The Land Rover section
AKA the birth pains of FrankenRover

My main aim is to build road legal, a tax exempt leaf sprung Land Rover with serious off-road potential. Why not go for a coil sprung chassis? The short answer is that I like being difficult! The long answer is a bit more complicated. I have a sort of on-going competition with a friend. We both try to achieve the same aim using different systems. For instance he built an independent suspension radio control off-roader so I built a beam axle one. Both vehicles achieve ridiculous amounts of articulation (I can nearly get the axles of mine at 90 degrees to each other!). Mine is more powerful and handles better but his is more manoeverable as he went for 4-wheel steering. Off road they are pretty evenly matched, with mine being better at steep rocky climbs while his is better in tight spaces. There are some pics of the car here.

So.. he has got a Range rover with the usual off road tweaks such as 2" lift, double rear shocks, 33" tyres etc.  This is one heavy machine - the bumpers and sill protectors are made of 4" dia, 1/2" wall hydraulic pipe! As he has already done the heavyweight coil sprung thing I have to try leafs on a light weight vehicle. Sanity is not an option!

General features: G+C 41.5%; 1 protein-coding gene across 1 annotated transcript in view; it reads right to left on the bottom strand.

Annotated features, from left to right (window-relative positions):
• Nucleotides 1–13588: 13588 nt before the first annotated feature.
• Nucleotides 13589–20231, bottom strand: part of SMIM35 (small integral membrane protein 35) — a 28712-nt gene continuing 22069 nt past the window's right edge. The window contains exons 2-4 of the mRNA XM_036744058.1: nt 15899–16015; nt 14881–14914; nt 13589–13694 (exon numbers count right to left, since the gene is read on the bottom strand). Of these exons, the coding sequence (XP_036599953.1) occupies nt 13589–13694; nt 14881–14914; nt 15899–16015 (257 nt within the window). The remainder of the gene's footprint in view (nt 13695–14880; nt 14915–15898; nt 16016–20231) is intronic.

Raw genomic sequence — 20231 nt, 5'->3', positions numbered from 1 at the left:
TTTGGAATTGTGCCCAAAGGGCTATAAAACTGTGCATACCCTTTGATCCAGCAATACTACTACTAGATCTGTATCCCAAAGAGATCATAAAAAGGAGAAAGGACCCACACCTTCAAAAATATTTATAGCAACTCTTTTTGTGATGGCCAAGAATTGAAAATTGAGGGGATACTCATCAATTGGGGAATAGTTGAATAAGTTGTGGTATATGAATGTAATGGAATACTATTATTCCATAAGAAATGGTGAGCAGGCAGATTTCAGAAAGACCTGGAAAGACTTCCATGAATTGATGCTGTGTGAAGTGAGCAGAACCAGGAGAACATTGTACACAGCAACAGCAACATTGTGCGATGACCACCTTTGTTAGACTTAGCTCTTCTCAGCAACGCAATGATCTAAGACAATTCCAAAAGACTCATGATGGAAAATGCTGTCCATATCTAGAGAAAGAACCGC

The first task was to find a suitable vehicle - a tax exempt Series II or IIa 88" SWB with reasonable bodywork but rotten chassis. After asking around I found someone who had a Series IIa with overdrive but without cylinder head or rear halfshafts. The price? He wanted enough money to buy a PTO pump for his hydraulic winch. Conveniently I had a PTO hydraulic pump to fit his gearbox so the exchange was quickly made.

The bodywork was a bit more battered than I would have liked and the bulkhead was .. er .. wasn't! However, at that price I was happy. After removing the bodywork the full extent of  the chassis rot and prevous owner bodgery became apparent. There was no way that this chassis could be put back on the road.

Chassis construction

Engine and adapter plate